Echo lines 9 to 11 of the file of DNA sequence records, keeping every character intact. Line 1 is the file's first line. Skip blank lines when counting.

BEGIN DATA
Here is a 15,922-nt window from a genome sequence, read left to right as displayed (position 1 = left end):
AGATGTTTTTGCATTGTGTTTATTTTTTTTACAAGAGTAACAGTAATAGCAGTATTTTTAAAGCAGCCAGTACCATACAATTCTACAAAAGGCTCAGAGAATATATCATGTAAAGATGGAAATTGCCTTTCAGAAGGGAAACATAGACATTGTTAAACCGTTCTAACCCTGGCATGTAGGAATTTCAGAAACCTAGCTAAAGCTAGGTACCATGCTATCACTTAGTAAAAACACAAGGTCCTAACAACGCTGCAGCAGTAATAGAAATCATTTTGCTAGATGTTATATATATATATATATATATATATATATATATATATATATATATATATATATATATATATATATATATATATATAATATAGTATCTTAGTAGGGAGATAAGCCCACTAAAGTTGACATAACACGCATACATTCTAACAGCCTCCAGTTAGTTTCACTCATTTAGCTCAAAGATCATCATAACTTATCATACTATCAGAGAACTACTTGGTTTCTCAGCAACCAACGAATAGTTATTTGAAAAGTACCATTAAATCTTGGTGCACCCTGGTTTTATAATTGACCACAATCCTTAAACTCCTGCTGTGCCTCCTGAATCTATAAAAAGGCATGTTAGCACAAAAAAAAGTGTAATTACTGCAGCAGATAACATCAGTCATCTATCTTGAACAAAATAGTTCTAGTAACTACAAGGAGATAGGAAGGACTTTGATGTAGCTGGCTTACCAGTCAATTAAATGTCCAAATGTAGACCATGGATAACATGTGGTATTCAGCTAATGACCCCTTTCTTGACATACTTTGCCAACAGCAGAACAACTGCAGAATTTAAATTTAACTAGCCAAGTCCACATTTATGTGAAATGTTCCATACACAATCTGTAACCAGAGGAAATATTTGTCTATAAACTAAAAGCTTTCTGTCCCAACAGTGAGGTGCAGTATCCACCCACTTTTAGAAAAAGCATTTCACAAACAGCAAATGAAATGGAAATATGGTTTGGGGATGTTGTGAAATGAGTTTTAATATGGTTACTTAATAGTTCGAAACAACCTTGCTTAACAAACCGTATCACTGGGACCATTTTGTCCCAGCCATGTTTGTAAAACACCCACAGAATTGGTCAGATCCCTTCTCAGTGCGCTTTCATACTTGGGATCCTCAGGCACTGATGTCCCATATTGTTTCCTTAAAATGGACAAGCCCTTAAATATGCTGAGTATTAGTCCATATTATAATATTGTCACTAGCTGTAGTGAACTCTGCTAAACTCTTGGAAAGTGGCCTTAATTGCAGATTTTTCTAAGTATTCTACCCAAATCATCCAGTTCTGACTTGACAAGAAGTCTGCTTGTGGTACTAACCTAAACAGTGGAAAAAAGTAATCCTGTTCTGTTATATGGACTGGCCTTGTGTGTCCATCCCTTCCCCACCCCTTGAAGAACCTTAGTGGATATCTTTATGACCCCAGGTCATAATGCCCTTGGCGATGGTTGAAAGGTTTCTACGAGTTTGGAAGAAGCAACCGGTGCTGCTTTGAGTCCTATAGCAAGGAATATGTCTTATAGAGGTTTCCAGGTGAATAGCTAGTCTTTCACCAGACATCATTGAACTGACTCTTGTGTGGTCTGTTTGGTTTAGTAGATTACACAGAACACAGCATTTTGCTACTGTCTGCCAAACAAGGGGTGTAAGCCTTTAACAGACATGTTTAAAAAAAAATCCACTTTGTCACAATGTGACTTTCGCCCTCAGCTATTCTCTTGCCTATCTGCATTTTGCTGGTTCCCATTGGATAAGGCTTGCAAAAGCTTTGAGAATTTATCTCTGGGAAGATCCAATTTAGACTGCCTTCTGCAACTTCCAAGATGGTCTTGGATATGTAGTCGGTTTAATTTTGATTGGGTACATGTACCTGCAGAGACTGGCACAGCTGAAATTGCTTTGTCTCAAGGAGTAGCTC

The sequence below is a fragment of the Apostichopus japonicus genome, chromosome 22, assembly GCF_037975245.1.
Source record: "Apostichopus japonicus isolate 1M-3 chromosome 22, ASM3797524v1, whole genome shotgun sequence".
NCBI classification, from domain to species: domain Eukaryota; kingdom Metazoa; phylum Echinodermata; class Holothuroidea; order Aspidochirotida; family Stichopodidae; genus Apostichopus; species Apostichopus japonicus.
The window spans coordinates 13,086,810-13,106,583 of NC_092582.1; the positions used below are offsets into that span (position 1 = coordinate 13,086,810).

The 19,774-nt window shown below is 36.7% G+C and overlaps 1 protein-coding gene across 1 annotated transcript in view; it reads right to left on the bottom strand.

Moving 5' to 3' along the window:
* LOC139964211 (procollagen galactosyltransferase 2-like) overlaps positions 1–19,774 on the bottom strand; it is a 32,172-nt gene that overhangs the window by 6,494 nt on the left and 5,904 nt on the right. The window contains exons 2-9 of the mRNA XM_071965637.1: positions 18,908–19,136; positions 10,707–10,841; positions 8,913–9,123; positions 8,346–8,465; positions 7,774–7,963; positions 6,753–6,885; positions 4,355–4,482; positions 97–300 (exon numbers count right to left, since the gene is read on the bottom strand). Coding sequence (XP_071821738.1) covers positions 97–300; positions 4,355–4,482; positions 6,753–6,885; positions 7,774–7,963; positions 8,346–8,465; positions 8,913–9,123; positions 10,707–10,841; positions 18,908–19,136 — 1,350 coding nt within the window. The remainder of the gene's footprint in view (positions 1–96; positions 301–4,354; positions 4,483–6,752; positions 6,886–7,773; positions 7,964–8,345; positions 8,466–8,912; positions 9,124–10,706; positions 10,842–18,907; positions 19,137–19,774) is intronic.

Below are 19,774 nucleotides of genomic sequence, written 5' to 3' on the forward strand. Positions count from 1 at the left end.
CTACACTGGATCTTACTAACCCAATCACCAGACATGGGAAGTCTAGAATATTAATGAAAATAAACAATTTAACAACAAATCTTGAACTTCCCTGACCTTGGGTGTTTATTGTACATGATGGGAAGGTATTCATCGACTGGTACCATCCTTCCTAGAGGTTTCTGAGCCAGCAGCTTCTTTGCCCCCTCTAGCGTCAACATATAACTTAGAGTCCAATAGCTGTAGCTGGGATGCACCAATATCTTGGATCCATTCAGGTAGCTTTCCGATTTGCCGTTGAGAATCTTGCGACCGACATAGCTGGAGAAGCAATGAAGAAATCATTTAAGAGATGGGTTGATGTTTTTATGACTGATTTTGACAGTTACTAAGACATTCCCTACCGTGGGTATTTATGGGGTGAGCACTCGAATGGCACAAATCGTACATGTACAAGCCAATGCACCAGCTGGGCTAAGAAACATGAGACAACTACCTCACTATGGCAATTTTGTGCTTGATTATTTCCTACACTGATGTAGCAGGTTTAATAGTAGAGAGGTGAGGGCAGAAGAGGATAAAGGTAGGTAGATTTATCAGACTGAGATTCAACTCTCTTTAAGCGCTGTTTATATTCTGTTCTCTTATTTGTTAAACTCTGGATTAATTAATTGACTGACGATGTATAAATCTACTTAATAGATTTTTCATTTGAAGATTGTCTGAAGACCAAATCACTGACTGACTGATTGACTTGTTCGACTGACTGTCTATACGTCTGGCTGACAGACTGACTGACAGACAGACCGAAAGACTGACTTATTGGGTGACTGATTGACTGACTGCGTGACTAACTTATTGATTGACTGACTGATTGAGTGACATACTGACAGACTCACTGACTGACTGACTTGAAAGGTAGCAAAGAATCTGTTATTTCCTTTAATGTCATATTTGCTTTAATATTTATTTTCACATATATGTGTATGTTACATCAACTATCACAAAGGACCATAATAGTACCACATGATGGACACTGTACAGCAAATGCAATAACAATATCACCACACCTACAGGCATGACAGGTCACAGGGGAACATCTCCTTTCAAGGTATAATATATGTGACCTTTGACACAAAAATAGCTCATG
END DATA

* LOC139964211 (procollagen galactosyltransferase 2-like) overlaps positions 1–19,774 on the bottom strand; it is a 32,172-nt gene that overhangs the window by 6,494 nt on the left and 5,904 nt on the right. The window contains exons 2-9 of the mRNA XM_071965637.1: positions 18,908–19,136; positions 10,707–10,841; positions 8,913–9,123; positions 8,346–8,465; positions 7,774–7,963; positions 6,753–6,885; positions 4,355–4,482; positions 97–300 (exon numbers count right to left, since the gene is read on the bottom strand). Coding sequence (XP_071821738.1) covers positions 97–300; positions 4,355–4,482; positions 6,753–6,885; positions 7,774–7,963; positions 8,346–8,465; positions 8,913–9,123; positions 10,707–10,841; positions 18,908–19,136 — 1,350 coding nt within the window. The remainder of the gene's footprint in view (positions 1–96; positions 301–4,354; positions 4,483–6,752; positions 6,886–7,773; positions 7,964–8,345; positions 8,466–8,912; positions 9,124–10,706; positions 10,842–18,907; positions 19,137–19,774) is intronic.

Below are 19,774 nucleotides of genomic sequence, written 5' to 3' on the forward strand. Positions count from 1 at the left end.
CTACACTGGATCTTACTAACCCAATCACCAGACATGGGAAGTCTAGAATATTAATGAAAATAAACAATTTAACAACAAATCTTGAACTTCCCTGACCTTGGGTGTTTATTGTACATGATGGGAAGGTATTCATCGACTGGTACCATCCTTCCTAGAGGTTTCTGAGCCAGCAGCTTCTTTGCCCCCTCTAGCGTCAACATATAACTTAGAGTCCAATAGCTGTAGCTGGGATGCACCAATATCTTGGATCCATTCAGGTAGCTTTCCGATTTGCCGTTGAGAATCTTGCGACCGACATAGCTGGAGAAGCAATGAAGAAATCATTTAAGAGATGGGTTGATGTTTTTATGACTGATTTTGACAGTTACTAAGACATTCCCTACCGTGGGTATTTATGGGGTGAGCACTCGAATGGCACAAATCGTACATGTACAAGCCAATGCACCAGCTGGGCTAAGAAACATGAGACAACTACCTCACTATGGCAATTTTGTGCTTGATTATTTCCTACACTGATGTAGCAGGTTTAATAGTAGAGAGGTGAGGGCAGAAGAGGATAAAGGTAGGTAGATTTATCAGACTGAGATTCAACTCTCTTTAAGCGCTGTTTATATTCTGTTCTCTTATTTGTTAAACTCTGGATTAATTAATTGACTGACGATGTATAAATCTACTTAATAGATTTTTCATTTGAAGATTGTCTGAAGACCAAATCACTGACTGACTGATTGACTTGTTCGACTGACTGTCTATACGTCTGGCTGACAGACTGACTGACAGACAGACCGAAAGACTGACTTATTGGGTGACTGATTGACTGACTGCGTGACTAACTTATTGATTGACTGACTGATTGAGTGACATACTGACAGACTCACTGACTGACTGACTTGAAAGGTAGCAAAGAATCTGTTATTTCCTTTAATGTCATATTTGCTTTAATATTTATTTTCACATATATGTGTATGTTACATCAACTATCACAAAGGACCATAATAGTACCACATGATGGACACTGTACAGCAAATGCAATAACAATATCACCACACCTACAGGCATGACAGGTCACAGGGGAACATCTCCTTTCAAGGTATAATATATGTGACCTTTGACACAAAAATAGCTCATG